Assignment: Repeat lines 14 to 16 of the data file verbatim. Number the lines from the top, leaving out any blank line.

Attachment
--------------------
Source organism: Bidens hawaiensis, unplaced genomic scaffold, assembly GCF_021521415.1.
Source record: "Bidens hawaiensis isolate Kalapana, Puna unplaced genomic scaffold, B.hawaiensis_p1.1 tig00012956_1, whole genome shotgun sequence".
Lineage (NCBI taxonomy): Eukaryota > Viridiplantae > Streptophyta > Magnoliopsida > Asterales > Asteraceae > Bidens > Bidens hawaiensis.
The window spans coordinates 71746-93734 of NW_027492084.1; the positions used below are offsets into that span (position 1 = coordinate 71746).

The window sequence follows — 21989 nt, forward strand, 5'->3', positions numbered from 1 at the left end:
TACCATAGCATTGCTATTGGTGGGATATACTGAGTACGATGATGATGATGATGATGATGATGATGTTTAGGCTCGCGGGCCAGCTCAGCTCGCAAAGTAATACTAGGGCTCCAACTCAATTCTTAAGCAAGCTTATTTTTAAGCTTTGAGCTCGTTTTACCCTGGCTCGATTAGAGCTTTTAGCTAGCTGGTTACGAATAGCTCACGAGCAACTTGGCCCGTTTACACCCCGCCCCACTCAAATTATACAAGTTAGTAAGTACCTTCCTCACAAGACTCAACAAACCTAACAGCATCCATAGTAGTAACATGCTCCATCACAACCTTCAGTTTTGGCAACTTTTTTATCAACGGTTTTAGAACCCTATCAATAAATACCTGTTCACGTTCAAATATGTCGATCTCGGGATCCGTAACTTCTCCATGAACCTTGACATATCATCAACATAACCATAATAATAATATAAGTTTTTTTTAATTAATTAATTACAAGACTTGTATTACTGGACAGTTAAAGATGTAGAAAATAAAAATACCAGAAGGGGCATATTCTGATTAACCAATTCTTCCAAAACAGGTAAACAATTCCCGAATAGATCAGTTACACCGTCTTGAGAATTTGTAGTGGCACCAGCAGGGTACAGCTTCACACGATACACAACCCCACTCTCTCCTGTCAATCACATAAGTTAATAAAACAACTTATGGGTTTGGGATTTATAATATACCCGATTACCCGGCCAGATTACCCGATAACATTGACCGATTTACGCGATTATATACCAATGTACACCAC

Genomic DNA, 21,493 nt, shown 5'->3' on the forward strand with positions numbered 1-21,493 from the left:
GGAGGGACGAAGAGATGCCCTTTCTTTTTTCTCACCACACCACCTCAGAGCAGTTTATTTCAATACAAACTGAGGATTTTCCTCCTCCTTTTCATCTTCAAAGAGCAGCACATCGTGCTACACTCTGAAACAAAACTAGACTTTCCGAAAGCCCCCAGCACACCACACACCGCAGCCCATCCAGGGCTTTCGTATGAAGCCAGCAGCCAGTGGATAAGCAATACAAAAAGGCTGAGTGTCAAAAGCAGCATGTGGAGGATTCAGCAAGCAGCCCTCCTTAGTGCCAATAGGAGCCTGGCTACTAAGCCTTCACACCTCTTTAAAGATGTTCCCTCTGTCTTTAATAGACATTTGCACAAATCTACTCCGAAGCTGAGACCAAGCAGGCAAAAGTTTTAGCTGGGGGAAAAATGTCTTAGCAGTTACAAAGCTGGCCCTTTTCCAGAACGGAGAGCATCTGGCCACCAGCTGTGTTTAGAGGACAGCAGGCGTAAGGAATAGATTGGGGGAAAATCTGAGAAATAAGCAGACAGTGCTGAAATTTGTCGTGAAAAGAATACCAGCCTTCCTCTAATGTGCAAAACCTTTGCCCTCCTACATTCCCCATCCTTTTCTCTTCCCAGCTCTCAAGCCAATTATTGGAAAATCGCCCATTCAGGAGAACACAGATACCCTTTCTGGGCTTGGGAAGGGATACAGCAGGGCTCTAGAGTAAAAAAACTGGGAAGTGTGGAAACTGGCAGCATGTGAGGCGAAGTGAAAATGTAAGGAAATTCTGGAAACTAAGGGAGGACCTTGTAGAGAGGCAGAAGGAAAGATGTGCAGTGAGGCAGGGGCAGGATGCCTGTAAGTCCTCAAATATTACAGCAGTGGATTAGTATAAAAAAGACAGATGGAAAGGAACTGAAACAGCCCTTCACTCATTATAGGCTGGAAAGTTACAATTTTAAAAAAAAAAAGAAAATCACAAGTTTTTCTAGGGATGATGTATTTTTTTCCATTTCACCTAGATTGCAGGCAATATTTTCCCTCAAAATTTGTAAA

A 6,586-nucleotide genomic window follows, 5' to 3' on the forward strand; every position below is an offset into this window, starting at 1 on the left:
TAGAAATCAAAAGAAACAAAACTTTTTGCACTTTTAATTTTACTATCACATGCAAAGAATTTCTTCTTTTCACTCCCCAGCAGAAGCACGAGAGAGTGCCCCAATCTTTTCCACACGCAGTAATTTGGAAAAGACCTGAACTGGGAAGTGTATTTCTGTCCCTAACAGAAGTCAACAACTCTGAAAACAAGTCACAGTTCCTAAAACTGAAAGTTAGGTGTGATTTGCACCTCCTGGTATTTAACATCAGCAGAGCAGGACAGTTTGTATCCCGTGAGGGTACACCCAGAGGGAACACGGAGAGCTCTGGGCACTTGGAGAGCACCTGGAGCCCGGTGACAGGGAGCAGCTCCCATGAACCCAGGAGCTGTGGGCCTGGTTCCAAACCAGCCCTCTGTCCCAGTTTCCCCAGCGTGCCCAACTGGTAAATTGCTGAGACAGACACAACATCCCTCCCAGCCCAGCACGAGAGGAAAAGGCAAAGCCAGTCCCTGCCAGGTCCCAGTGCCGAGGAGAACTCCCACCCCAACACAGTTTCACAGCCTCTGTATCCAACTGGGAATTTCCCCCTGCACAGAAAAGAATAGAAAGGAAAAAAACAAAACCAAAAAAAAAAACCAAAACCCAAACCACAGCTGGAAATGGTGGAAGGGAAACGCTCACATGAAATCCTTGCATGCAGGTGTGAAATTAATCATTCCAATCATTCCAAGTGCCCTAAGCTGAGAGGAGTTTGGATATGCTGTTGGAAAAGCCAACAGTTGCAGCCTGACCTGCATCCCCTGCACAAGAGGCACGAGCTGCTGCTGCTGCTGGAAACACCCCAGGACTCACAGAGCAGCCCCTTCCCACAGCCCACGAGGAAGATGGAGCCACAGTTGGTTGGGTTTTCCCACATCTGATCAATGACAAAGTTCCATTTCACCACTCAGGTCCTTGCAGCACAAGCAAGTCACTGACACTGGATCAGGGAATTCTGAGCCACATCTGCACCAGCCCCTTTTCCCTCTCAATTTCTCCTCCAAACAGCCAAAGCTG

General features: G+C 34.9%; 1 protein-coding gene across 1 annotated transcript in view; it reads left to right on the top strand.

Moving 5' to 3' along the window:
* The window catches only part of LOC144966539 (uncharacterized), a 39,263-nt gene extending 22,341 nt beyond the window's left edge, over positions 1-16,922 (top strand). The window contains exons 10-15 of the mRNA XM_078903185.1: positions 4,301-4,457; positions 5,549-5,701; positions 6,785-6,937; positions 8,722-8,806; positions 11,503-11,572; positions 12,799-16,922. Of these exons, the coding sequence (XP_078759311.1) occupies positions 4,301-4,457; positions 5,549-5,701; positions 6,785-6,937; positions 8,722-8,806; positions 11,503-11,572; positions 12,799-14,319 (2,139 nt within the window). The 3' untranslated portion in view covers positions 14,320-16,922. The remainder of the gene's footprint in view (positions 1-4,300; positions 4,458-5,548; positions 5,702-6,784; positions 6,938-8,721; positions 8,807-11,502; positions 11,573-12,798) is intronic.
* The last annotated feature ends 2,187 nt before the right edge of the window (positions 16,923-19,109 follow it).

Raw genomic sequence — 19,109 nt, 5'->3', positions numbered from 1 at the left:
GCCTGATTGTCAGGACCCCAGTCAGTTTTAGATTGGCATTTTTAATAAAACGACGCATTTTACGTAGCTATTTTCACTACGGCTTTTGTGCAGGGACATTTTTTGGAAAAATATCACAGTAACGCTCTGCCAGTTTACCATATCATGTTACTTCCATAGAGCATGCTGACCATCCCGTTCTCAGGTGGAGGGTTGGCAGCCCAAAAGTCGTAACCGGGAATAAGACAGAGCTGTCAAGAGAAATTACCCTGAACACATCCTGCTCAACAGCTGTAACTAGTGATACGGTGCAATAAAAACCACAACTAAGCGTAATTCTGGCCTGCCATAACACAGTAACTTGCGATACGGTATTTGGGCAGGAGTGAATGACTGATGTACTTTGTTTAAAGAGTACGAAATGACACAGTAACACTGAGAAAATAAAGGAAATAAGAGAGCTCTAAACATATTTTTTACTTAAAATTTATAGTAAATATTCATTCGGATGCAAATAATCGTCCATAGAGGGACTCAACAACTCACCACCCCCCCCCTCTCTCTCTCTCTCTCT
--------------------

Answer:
* The last annotated feature ends 2,187 nt before the right edge of the window (positions 16,923-19,109 follow it).

Raw genomic sequence — 19,109 nt, 5'->3', positions numbered from 1 at the left:
GCCTGATTGTCAGGACCCCAGTCAGTTTTAGATTGGCATTTTTAATAAAACGACGCATTTTACGTAGCTATTTTCACTACGGCTTTTGTGCAGGGACATTTTTTGGAAAAATATCACAGTAACGCTCTGCCAGTTTACCATATCATGTTACTTCCATAGAGCATGCTGACCATCCCGTTCTCAGGTGGAGGGTTGGCAGCCCAAAAGTCGTAACCGGGAATAAGACAGAGCTGTCAAGAGAAATTACCCTGAACACATCCTGCTCAACAGCTGTAACTAGTGATACGGTGCAATAAAAACCACAACTAAGCGTAATTCTGGCCTGCCATAACACAGTAACTTGCGATACGGTATTTGGGCAGGAGTGAATGACTGATGTACTTTGTTTAAAGAGTACGAAATGACACAGTAACACTGAGAAAATAAAGGAAATAAGAGAGCTCTAAACATATTTTTTACTTAAAATTTATAGTAAATATTCATTCGGATGCAAATAATCGTCCATAGAGGGACTCAACAACTCACCACCCCCCCCCTCTCTCTCTCTCTCTCT